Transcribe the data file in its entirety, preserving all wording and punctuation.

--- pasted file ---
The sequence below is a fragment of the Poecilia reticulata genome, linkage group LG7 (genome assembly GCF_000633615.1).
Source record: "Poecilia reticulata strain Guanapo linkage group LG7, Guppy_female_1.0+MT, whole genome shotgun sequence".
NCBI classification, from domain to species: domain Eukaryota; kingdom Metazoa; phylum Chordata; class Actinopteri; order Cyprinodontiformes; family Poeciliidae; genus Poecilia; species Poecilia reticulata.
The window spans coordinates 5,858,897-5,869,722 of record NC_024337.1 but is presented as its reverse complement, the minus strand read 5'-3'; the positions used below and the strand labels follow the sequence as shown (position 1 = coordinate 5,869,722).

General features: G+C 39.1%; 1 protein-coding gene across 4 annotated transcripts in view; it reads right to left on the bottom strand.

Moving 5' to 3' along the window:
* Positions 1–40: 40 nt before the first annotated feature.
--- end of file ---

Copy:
The sequence below is a fragment of the Poecilia reticulata genome, linkage group LG7 (genome assembly GCF_000633615.1).
Source record: "Poecilia reticulata strain Guanapo linkage group LG7, Guppy_female_1.0+MT, whole genome shotgun sequence".
NCBI classification, from domain to species: domain Eukaryota; kingdom Metazoa; phylum Chordata; class Actinopteri; order Cyprinodontiformes; family Poeciliidae; genus Poecilia; species Poecilia reticulata.
The window spans coordinates 5,858,897-5,869,722 of record NC_024337.1 but is presented as its reverse complement, the minus strand read 5'-3'; the positions used below and the strand labels follow the sequence as shown (position 1 = coordinate 5,869,722).

General features: G+C 39.1%; 1 protein-coding gene across 4 annotated transcripts in view; it reads right to left on the bottom strand.

Moving 5' to 3' along the window:
* Positions 1–40: 40 nt before the first annotated feature.